The small "dry cell" batteries are even more mysterious, although the principle is the same. Alkaline batteries have two metals, usually zinc and manganese dioxide for the negative and positive electrodes, respectively.  They are separated by a gel of strongly alkaline material (as opposed to acid in the car battery). This alkaline material causes the chemical reaction between the metals to take place, causing charged ions to cluster to their oppositely-charged electrode.

Other kinds of batteries use more exotic metals for their electrode and exotic materials for their electrolytes. For instance, we hear about nickle metal hydride batteries and lithium-ion. Battery development is a very high priority for researchers because of the need for long-lived batteries for portable computers and phones and of energy-dense ones (that is, able to produce a lot of electricity for their weight) for electric cars.

Anyone still reading this is a patient soul indeed! Let's appreciate our little batteries for the marvels they really are.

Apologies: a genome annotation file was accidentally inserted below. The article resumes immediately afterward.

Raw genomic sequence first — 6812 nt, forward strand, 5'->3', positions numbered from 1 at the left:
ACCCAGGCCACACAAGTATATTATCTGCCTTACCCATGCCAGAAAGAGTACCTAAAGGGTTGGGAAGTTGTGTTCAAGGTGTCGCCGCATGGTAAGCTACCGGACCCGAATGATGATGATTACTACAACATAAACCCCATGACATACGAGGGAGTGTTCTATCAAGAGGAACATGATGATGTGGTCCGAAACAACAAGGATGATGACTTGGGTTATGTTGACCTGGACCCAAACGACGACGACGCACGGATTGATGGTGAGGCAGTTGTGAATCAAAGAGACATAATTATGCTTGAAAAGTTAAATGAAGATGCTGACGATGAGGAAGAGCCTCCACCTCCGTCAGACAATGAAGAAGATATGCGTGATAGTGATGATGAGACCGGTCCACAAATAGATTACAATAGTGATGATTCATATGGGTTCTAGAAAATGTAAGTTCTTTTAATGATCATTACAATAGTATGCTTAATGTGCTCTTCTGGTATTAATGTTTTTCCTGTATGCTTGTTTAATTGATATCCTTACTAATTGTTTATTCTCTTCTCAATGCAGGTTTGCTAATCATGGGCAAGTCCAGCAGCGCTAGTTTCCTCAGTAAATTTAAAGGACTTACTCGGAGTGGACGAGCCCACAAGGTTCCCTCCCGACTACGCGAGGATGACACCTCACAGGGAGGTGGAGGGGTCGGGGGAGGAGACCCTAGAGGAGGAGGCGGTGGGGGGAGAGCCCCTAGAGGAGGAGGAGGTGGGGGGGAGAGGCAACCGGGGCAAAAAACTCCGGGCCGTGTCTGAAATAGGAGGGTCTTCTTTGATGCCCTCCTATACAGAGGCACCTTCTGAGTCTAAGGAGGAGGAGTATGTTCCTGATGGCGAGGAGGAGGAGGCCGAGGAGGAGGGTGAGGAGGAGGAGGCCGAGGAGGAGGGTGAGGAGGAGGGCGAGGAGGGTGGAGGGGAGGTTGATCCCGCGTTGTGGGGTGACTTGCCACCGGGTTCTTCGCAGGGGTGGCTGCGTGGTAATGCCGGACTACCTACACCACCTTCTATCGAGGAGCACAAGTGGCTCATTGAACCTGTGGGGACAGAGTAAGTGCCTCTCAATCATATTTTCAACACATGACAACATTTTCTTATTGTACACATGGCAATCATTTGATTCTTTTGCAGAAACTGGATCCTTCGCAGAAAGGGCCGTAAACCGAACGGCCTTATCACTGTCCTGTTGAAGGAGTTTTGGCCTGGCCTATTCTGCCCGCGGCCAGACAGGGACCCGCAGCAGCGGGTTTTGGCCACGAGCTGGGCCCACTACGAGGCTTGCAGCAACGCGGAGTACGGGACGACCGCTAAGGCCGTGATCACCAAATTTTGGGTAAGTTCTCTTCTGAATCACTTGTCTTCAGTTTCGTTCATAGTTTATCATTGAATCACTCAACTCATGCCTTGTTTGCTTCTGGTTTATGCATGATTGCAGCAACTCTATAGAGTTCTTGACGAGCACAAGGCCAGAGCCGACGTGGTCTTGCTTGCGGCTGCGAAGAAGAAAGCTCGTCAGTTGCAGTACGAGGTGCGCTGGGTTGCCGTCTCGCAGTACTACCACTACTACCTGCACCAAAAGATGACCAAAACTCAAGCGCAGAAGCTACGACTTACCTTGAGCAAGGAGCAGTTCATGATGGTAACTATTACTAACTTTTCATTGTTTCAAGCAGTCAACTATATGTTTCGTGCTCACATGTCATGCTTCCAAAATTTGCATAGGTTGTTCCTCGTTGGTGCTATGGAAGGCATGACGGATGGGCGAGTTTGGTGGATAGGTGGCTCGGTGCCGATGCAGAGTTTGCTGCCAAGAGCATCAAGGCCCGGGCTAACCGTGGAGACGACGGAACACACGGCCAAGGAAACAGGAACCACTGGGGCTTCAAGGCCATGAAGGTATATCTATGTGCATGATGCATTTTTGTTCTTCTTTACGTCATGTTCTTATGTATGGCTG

Saturday, January 2, 2010

Not the Last

Well, I felt like writing today. As long as you are breathing there is always more, right Gloria?

Tim persuaded me that we should work in the garden while the weather is mild and between rains. It turned out to be very nice outside - pink cheek weather. There were buckets and buckets of rotted leaves and pathetic frozen bits to remove.

But, guess what? The crocus are coming up, as are the snowdrops! I was clearing old brown leaves from around the hellebore, thinking I should cut back last year's leaves in a month or so, but discovered they are already lifting sleek shiny buds above the soil. One plant is already showing the pink promise of flowers opening soon. So I cut back the leaves. That always worries me a bit - doesn't the plant still need those leaves? However, generations of ruthless English gardeners have done it and so do I. It is so nice to be able to see the shy flowers.

The red flowering currant has fat buds, as do many other spring bloomers. The sarcococca hasn't opened it's scented January flowers yet, but they are ready to go.

I think gardening makes one optimistic. Wonderful things always lie ahead.